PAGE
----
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Unwinnable: Games About Anxiety

The Average Everyday Adventures of Samantha Browne (Lemonsucker Games, 2016)

Winning isn’t the point of these games, as there’s no simple way to “win” against anxiety.

Two recent games, The Average Everyday Adventures of Samantha Browne and Raik, attempt to capture the paralyzing spiral of anxiety disorder. Both feature young women as protagonists, and both are short and largely experiential (in other words, interactivity usually boils down to advancing the narrative and picking A or B). Despite the similar subject matter, the two games take different approaches to portraying mental illness with different results.

The Average Everyday Adventures of Samantha Browne is the “gamier” of the two. The titular protagonist is an American student attending college (or university, as they call it) in the UK. Samantha is hungry, and it is the player’s job to make some oatmeal for dinner. At the top of the screen is a hunger meter, and if it fills up, the player loses. Seriously, that’s it: open the door, walk down the hall, enter the kitchen, make some oatmeal, and walk back.

It’s a simple task, and the game acknowledges how easy it appears to be, but it is made complicated by Samantha’s social anxiety. The game begins with her huddled in bed with a laptop on her knees. The narration explains that she spent the last few hours waiting for her neighbors to fall asleep, so as to minimize the chance of human interaction. Interestingly, you never see Samantha’s face. It’s always out of frame or obstructed by an object. Maybe this is to make Samantha more of a blank slate so that the player can better relate to her, but my guess is that the omission mimics the self-minimizing feeling of anxiety, of wanting to block out your head and just disappear.

The visuals are bright and cheerful. There’s some light animation, but most of the game consists of static shots of cartoon-y, hand drawn domestic scenes. Similarly, the game’s tone is light and at times gently humorous. As you make mundane choices -- how quickly to walk down the hall, whether to greet the students in the kitchen, what to do as the microwave runs -- Samantha peppers her experiences with self-conscious asides. “Look at me, making choices, like an adult,” she says after deciding which flavor of oatmeal and how many packets to eat.

At the same time, the game respects Samantha’s pain. There are several choices where the “correct” answer is completely arbitrary. For example, choosing one type of oatmeal flavor will increase Samantha’s anxiety, while choosing another won’t. This is unfair game design, which is probably the point. Anxiety, after all, isn’t fair. The game also completely inhabits Samantha’s point of view. When she first steps out of her room, the hallway wobbles and shakes, and walking to the other end seems practically impossible. When she enters the kitchen and sees two other students, their whispers sound conspiratorial, as if they were talking about Samantha. A mundane task is turned into a sensory assault.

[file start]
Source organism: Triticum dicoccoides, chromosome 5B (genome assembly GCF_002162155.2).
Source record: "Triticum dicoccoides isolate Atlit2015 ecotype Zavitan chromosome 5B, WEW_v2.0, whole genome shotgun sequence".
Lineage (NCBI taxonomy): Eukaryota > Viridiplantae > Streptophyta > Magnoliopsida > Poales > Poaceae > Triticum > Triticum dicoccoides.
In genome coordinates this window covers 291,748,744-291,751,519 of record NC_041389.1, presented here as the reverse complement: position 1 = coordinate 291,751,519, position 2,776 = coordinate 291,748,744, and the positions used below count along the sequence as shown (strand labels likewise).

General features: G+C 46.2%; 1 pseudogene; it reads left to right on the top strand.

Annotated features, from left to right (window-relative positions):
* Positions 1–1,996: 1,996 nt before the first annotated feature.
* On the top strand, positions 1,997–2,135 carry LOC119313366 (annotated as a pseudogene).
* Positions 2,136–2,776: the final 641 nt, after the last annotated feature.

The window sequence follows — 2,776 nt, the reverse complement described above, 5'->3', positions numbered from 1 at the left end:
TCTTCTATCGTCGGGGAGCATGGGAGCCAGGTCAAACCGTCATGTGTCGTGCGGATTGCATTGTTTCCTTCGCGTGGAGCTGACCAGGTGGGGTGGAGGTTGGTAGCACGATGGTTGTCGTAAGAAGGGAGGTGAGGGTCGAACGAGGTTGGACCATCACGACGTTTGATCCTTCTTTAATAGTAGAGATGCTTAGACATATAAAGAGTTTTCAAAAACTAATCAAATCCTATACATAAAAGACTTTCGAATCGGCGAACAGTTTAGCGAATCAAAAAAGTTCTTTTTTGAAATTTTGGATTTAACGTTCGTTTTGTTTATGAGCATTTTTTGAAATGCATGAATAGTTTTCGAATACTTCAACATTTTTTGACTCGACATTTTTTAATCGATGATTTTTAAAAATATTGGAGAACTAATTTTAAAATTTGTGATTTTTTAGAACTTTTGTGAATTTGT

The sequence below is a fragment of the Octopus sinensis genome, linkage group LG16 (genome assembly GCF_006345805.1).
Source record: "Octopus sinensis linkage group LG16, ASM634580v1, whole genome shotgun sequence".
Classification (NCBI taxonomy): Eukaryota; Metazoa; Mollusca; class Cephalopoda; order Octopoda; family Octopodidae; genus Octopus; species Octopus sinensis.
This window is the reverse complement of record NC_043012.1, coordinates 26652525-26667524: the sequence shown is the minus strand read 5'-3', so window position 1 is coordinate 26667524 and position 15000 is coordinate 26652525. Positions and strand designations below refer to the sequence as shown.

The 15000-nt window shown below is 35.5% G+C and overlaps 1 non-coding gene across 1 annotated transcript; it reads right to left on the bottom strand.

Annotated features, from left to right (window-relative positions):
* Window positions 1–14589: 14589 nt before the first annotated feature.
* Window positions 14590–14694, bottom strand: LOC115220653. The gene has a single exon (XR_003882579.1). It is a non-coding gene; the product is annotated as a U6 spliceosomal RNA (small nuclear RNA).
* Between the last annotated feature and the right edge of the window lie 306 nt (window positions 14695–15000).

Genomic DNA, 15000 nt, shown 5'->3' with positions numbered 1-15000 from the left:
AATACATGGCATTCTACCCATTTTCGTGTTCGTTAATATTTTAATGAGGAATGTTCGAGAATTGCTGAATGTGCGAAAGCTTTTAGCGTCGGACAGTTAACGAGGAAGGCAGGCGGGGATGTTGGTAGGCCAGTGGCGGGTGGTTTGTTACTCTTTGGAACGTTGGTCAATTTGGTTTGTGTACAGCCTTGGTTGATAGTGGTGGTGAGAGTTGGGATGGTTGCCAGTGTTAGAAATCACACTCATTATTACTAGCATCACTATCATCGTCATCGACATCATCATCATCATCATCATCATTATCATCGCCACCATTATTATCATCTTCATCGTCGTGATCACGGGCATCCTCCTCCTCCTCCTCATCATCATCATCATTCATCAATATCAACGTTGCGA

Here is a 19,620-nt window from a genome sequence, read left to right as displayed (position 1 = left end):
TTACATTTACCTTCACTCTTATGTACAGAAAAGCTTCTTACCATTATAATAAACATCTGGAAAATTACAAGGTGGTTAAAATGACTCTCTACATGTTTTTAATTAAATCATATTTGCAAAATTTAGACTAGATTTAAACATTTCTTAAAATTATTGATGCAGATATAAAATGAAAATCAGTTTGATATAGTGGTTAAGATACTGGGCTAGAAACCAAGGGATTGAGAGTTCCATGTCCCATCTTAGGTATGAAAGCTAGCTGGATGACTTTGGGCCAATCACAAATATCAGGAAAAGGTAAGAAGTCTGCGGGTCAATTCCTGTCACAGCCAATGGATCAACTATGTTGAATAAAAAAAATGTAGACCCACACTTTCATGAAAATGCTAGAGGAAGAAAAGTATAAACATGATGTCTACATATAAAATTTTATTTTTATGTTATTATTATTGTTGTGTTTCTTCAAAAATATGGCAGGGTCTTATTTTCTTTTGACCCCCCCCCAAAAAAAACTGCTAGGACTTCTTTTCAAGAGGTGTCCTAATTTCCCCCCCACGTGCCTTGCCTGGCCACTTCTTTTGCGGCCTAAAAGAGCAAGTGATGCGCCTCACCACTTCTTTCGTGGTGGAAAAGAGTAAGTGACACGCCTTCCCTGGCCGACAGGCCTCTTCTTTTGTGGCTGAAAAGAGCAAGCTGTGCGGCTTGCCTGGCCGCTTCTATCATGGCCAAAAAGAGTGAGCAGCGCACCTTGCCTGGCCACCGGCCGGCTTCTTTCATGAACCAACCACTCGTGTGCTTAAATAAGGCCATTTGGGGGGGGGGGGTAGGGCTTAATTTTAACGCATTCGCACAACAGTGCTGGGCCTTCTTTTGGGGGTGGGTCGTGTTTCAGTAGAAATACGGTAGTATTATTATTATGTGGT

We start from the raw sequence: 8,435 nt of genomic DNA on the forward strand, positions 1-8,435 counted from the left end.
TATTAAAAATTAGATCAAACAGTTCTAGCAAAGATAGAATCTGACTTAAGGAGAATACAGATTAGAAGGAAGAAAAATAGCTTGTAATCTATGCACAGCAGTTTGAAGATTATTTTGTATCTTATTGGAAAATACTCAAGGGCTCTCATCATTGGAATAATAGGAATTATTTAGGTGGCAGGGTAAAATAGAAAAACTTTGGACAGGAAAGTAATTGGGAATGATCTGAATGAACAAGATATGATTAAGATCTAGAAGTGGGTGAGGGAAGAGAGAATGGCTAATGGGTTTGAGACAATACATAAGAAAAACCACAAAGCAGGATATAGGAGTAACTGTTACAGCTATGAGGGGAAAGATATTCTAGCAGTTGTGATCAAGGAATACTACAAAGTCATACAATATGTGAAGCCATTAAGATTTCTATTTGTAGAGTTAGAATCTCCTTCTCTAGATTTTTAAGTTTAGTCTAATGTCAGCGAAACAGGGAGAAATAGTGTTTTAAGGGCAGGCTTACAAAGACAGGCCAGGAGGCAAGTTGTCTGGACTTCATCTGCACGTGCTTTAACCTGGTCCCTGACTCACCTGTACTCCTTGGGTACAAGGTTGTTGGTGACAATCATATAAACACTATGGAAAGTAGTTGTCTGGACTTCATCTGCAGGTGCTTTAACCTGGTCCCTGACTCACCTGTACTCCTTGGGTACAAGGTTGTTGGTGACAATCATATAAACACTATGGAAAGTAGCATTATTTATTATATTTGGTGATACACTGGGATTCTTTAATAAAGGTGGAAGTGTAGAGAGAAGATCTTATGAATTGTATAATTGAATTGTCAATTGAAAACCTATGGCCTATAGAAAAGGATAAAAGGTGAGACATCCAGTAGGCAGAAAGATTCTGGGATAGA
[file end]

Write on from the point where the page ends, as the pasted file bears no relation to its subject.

While Samantha Browne tells a straightforward story in a straightforward manner, Raik plays with structure, language, and perspective. It’s a Twine text-adventure told in two different languages: English and Scots. (Turns out there’s a lot of debate on whether or not Scots can be considered a separate language, which as an ignorant American, I’ll refrain from commenting on.). The Scots portion is about a woman living in modern-day Edinburgh, while the English portion is a deliberately cliched fantasy adventure. You can switch between the two at any time, which leads to some interesting contrasts. As the fantasy protagonist embarks on a heroic quest to save her homeland, the modern-day protagonist makes breakfast and catches an X-Files episode before cycling to work.

Raik’s creator, Harry Giles, has spoken about how the Scots language relates to Scotland’s larger identity and relationship with England, which I again won’t comment on out of ignorance. I will say, however, that reading about familiar experiences in an unfamiliar language provides an entirely new perspective. Similar to Samantha Browne, mundane tasks like taking a shower or responding to emails become confusing, disorienting, anxiety-inducing. Getting through the day with anxiety can be painfully slow, and reading the Scots portions is similarly slow -- at least for an English speaker.

Also similar to Samantha Browne, there are several unfair choices with entirely arbitrary solutions, in which choosing the wrong option causes the protagonist’s condition to deteriorate. A failure in the modern-day portion leads to an increase in panic, which corresponds to a loss of HP in the fantasy portion. The dual perspectives highlight how minor slip-ups can feel life-threatening to an anxiety sufferer. For example, a conversation with your boss is equivalent to facing off against a cave-dwelling demon. There are also moments where there are simply no good choices, and every option leads to an inevitable increase in panic/loss of health, which again conveys the uncontrollable nature of anxiety disorder.

Both Samantha Browne and Raik feature lose states, in which the protagonist succumbs to anxiety and suffers a panic attack. This means that both games also have win states: Samantha enjoys a nice mug of oatmeal, and the Scottish woman returns from work, while the fantasy hero saves the world. Winning, however, isn’t the point of these games, as there’s no simple way to “win” against anxiety. Instead, both games communicate personal experiences about struggles with mental illness. Perhaps the fact that these games exist is a victory in and of itself.

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